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Woodbury Not Alone in Condemning Israel-Hamas War

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STATEWIDE – Southern Vermont for Palestine and the Vermont Peace/Antiwar Coalition had urged Vermonters to introduce resolutions calling for a cease-fire.

At least 11 Vermont municipalities passed nonbinding resolutions on Town Meeting Day condemning the Israel-Hamas war.

While each municipality adopted its own version, according to Dan DeWalt, a member of Southern Vermont for Palestine, which helped organize the effort, “the thread that ran through them all is what is happening in Gaza is happening with our support and it’s immoral, illegal and it has to stop.”

The following municipalities passed nonbinding resolutions opposing the war, according to town clerks and local media reports: Bradford, Dummerston, Marshfield, Newfane, Putney, Richmond, Sharon, Shelburne, Thetford, West Windsor and Woodbury.

Residents of Guilford, Tunbridge, Calais and Randolph also brought up calls for a cease-fire. In Guilford and Tunbridge, the issue was met with a show of support, either vocal or by a show of hands, while in Calais and Randolph the statements were not further commented on or picked up for a vote, according to those towns’ respective clerks.

About a week and a half before Town Meeting Day, Southern Vermont for Palestine and the Vermont Peace/Antiwar Coalition had urged Vermonters to introduce resolutions supporting a cease-fire during the “other business” portions of their communities’ town meetings.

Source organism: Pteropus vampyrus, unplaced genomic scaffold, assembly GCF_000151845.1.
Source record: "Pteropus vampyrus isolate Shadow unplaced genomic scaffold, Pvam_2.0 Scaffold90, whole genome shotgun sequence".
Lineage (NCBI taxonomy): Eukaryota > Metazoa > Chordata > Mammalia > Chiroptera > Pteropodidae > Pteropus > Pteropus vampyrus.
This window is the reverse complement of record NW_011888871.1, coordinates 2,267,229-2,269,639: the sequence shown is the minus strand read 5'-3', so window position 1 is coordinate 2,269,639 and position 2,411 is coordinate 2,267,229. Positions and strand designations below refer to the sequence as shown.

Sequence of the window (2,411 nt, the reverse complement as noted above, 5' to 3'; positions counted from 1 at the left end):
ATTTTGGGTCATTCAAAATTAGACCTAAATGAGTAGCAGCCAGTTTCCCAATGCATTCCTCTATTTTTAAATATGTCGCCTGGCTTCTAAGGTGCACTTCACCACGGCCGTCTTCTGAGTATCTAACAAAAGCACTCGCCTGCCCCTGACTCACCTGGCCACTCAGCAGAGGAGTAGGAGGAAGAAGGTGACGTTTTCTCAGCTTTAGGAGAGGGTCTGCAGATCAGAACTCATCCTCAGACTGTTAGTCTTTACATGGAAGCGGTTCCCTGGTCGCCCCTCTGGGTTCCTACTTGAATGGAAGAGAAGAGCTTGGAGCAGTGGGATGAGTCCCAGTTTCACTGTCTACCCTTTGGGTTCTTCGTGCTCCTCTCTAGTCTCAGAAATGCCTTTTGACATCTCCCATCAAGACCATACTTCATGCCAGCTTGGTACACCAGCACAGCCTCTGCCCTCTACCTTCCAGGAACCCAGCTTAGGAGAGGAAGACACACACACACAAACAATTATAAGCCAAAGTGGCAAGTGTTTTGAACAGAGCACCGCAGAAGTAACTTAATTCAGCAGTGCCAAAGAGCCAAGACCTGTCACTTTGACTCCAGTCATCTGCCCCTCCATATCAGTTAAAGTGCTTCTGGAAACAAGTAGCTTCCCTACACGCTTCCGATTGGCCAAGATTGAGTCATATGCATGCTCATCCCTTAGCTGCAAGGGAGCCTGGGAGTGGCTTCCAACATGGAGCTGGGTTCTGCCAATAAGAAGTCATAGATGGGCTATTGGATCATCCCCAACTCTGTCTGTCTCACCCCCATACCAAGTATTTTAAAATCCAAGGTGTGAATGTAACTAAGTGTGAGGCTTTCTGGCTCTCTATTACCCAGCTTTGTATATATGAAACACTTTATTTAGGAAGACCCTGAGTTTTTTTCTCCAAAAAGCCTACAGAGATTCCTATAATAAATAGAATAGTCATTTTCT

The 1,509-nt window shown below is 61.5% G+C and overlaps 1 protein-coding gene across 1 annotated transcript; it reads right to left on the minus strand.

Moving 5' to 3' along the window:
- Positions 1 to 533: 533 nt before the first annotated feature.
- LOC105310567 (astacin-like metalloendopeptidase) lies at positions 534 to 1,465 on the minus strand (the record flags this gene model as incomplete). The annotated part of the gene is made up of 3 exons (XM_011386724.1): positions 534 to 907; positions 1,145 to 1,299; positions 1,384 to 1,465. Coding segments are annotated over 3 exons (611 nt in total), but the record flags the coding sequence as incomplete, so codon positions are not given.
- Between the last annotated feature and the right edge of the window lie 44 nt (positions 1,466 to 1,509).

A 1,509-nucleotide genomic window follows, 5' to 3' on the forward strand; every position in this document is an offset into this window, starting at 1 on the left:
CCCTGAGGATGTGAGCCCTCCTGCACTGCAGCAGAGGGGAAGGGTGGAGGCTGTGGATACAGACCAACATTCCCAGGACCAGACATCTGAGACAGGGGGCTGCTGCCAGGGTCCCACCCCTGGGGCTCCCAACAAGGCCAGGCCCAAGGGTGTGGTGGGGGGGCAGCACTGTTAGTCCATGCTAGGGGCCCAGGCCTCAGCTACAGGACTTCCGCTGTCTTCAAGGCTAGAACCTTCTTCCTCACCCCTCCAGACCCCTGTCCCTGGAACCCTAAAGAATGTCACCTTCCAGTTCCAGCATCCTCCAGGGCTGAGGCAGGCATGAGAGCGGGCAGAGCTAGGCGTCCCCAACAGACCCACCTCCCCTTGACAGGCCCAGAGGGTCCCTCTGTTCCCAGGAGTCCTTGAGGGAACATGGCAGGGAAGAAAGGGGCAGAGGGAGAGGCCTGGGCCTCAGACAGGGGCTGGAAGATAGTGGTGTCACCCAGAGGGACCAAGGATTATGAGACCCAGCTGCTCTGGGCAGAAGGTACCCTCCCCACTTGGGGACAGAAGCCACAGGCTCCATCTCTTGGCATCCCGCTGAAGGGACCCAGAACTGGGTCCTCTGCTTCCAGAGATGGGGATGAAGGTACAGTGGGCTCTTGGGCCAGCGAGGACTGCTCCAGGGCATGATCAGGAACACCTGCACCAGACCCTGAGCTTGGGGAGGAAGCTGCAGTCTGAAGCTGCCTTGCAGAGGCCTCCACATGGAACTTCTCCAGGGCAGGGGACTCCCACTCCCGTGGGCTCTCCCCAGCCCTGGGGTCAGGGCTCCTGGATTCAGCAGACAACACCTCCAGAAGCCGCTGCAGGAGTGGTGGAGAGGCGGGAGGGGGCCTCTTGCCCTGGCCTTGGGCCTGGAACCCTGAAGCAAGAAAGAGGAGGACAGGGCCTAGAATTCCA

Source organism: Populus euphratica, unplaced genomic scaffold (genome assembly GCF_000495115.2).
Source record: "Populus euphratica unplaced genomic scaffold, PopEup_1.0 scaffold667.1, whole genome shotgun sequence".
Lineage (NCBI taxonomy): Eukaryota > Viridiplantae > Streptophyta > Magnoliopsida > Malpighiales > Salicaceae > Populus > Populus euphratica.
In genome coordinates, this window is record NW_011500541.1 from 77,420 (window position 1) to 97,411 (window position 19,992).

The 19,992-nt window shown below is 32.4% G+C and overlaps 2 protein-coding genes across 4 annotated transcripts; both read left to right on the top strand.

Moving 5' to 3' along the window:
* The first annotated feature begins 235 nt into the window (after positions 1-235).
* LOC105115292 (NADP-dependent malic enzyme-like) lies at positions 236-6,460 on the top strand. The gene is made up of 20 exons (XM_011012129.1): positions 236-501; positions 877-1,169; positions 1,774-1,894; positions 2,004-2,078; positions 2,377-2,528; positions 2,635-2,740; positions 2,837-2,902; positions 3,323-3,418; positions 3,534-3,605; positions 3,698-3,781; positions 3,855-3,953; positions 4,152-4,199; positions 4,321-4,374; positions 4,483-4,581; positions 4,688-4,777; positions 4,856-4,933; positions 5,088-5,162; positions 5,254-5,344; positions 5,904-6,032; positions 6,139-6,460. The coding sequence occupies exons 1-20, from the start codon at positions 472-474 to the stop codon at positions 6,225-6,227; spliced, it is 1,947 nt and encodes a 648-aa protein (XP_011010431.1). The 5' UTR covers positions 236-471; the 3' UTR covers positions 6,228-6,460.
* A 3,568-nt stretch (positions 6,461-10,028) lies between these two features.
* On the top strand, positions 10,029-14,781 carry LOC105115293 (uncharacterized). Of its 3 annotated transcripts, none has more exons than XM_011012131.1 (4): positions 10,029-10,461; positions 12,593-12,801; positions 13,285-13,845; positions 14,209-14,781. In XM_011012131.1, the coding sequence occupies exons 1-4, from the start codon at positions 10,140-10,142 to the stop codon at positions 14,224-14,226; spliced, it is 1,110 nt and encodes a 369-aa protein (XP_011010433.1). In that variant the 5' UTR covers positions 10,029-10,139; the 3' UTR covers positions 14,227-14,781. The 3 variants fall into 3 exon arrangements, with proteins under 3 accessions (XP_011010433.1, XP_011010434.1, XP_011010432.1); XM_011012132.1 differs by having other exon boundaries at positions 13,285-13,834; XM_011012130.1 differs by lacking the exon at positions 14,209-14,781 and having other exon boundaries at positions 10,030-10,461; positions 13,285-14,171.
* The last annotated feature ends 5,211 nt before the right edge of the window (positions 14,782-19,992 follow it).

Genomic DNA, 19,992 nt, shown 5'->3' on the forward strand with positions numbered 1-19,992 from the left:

“We would have organized this months ahead, but we couldn’t expect the situation, you know, in Gaza to be continuing as unrelenting,” said Duncan Nichols, one of the coalition’s leaders.

Given that the resolutions are nonbinding, the towns are not required to take any action. However, both DeWalt and Nichols said they aim to get the resolutions to President Biden by way of Vermont’s congressional delegation.

“I don’t think anyone’s under the illusion that President Biden, getting a letter from Newfane Vermont … is going to change his policy,” DeWalt said. But, referring to the resolutions as a “drop in a bucket,” he made the case that, combined with weekly marches and actions in other states, such efforts will eventually result in a “full and overflowing” bucket to the point where “our leaders can’t ignore it.”

Nearly five months have passed since Hamas’ terrorist attack on Israel led to the latter’s invasion of Gaza. On Oct. 7 around 1,200 Israelis were killed and 250 taken hostage in the attack. Since then, more than 30,000 Gazans have been killed in Israel’s ground invasion, according to Gaza’s health ministry, many of them women and children.

According to DeWalt, the topic brought a lot more young people out to town meeting than usual.

That was the case in Guilford, where Joel Eisenkramer, who had never attended a town meeting before, introduced such a resolution.

“Bringing up a resolution that would say that my town calls for a permanent cease-fire in Gaza was at the forefront of my mind because the issue is all consuming to me,” Eisenkramer said in a statement. “It was a relief to know that despite the media’s constant efforts to dehumanize and disparage the Palestinian cause for freedom and justice, my neighbors still supported humanity.”

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